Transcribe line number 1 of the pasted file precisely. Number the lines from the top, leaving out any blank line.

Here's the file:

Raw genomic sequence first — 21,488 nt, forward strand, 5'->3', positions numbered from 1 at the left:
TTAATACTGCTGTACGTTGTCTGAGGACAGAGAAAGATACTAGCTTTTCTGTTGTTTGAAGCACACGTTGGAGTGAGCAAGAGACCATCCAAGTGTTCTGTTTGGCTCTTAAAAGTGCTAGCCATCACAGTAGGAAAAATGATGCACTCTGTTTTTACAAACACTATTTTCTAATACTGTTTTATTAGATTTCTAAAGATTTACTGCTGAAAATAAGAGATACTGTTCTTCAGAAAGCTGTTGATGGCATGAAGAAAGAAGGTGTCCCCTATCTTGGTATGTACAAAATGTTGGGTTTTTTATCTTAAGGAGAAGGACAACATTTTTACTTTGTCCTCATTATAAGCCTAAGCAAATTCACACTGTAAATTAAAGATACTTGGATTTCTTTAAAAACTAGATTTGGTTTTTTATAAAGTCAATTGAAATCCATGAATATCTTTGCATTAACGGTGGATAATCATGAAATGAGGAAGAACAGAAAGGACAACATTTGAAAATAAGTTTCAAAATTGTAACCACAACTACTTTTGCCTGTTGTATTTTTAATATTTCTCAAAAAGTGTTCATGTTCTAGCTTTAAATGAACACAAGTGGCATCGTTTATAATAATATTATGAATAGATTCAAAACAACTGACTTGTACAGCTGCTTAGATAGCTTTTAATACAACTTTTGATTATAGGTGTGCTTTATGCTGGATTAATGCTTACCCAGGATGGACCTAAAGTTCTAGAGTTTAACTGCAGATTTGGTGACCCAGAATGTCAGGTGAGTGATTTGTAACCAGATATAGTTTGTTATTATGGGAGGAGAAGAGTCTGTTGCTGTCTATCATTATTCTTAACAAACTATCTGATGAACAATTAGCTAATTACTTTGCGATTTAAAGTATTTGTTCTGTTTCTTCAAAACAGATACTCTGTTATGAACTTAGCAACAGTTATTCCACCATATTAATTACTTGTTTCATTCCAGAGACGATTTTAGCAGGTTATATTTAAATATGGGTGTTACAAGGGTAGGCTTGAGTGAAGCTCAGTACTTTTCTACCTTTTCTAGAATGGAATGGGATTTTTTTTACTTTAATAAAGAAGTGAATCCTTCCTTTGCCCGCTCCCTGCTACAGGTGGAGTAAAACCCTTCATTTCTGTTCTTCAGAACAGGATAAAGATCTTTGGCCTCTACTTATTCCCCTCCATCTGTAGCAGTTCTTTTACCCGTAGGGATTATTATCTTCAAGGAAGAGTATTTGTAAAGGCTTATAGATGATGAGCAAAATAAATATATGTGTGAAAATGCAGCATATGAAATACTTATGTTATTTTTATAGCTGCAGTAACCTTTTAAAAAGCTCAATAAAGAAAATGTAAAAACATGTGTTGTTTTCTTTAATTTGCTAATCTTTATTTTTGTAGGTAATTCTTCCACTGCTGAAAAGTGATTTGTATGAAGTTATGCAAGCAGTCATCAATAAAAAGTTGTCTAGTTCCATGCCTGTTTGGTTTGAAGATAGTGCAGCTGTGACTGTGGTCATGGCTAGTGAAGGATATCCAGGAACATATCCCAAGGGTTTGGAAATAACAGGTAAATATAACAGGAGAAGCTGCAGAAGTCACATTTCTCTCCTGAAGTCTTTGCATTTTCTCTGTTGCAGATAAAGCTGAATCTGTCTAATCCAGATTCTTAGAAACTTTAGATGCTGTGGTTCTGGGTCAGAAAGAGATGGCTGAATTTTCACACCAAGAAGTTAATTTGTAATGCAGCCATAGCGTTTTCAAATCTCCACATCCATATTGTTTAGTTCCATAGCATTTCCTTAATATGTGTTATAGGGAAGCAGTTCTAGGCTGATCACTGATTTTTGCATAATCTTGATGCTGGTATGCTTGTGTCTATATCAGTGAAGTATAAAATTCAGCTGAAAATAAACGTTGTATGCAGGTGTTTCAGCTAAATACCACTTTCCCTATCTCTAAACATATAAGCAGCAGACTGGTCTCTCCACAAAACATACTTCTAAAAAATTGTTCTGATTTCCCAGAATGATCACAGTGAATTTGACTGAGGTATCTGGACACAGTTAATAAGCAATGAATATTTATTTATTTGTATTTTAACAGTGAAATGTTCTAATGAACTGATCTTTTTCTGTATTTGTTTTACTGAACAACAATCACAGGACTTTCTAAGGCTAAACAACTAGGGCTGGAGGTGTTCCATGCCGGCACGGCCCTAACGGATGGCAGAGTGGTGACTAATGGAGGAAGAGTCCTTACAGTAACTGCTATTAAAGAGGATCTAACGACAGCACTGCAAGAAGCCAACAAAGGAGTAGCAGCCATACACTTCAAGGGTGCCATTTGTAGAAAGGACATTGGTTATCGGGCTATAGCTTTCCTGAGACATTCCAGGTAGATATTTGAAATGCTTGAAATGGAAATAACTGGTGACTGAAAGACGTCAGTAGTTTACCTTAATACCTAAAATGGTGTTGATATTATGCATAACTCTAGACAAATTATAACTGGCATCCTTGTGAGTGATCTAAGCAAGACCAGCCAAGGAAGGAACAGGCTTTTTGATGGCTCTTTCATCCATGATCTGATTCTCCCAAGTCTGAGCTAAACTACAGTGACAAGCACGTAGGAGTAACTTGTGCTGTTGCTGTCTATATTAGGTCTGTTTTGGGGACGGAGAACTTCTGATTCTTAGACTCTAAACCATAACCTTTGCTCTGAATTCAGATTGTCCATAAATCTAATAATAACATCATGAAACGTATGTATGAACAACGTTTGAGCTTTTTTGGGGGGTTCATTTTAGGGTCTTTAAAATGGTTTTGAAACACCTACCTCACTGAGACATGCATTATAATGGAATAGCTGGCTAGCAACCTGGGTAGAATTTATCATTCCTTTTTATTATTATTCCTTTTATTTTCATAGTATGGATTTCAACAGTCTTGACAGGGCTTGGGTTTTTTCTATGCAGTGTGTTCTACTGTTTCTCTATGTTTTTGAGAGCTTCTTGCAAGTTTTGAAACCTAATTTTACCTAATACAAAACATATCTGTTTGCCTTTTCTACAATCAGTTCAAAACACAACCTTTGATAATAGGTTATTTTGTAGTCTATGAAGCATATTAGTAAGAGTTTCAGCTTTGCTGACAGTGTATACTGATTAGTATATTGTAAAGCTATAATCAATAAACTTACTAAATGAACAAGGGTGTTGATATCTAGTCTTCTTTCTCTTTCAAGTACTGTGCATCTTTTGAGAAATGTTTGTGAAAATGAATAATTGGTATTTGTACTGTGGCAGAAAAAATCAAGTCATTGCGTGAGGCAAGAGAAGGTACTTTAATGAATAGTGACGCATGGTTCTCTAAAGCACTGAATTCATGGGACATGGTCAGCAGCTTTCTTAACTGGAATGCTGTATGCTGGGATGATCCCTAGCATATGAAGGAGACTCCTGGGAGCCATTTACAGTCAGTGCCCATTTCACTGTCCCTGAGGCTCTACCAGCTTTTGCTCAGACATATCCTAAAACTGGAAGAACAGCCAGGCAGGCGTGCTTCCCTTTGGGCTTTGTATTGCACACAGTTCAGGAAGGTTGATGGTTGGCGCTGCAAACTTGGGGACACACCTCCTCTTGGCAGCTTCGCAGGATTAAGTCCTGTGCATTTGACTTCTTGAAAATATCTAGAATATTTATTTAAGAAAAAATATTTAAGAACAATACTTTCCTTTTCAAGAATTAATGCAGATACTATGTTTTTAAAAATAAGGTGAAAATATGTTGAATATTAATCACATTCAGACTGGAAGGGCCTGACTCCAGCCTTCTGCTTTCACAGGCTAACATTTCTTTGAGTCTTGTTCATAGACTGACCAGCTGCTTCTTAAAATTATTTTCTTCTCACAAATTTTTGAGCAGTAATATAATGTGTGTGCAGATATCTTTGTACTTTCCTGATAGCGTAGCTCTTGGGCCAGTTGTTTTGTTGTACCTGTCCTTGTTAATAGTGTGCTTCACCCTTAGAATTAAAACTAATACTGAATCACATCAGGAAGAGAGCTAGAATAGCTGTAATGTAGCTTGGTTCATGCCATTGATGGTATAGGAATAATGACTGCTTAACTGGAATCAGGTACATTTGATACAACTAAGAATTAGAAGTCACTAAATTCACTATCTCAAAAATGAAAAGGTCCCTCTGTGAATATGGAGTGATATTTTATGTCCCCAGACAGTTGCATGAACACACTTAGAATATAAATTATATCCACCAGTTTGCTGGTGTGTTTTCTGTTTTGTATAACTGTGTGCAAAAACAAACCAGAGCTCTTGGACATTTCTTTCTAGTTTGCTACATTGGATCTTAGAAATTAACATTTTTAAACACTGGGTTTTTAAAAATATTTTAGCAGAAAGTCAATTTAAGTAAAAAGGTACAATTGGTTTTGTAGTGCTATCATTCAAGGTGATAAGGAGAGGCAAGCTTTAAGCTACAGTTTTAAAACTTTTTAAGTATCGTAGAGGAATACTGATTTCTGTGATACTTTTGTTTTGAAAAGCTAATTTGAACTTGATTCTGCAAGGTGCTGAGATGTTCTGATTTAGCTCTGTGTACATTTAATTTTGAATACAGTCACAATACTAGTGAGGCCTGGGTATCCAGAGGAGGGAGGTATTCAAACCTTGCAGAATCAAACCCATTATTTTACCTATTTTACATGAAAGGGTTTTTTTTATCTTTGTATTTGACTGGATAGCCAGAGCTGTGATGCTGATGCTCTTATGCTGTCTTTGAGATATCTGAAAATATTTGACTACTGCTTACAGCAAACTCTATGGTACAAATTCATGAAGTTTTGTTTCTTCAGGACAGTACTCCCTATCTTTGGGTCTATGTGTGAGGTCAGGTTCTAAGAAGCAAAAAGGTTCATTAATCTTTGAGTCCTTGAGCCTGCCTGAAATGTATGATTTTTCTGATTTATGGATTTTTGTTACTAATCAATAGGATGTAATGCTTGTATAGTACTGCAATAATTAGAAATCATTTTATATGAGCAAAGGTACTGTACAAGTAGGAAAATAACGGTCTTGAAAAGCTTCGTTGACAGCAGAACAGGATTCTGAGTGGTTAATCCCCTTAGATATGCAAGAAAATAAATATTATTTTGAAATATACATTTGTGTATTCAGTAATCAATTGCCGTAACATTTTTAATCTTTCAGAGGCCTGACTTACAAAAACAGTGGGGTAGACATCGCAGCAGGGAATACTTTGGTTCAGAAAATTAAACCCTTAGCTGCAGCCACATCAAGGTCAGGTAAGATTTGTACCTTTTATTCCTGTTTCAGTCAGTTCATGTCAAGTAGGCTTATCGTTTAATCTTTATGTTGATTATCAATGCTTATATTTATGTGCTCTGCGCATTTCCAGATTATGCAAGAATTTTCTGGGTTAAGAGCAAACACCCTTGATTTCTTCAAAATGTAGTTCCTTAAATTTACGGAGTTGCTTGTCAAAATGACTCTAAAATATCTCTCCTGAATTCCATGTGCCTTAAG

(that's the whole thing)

Raw genomic sequence first — 21,488 nt, forward strand, 5'->3', positions numbered from 1 at the left: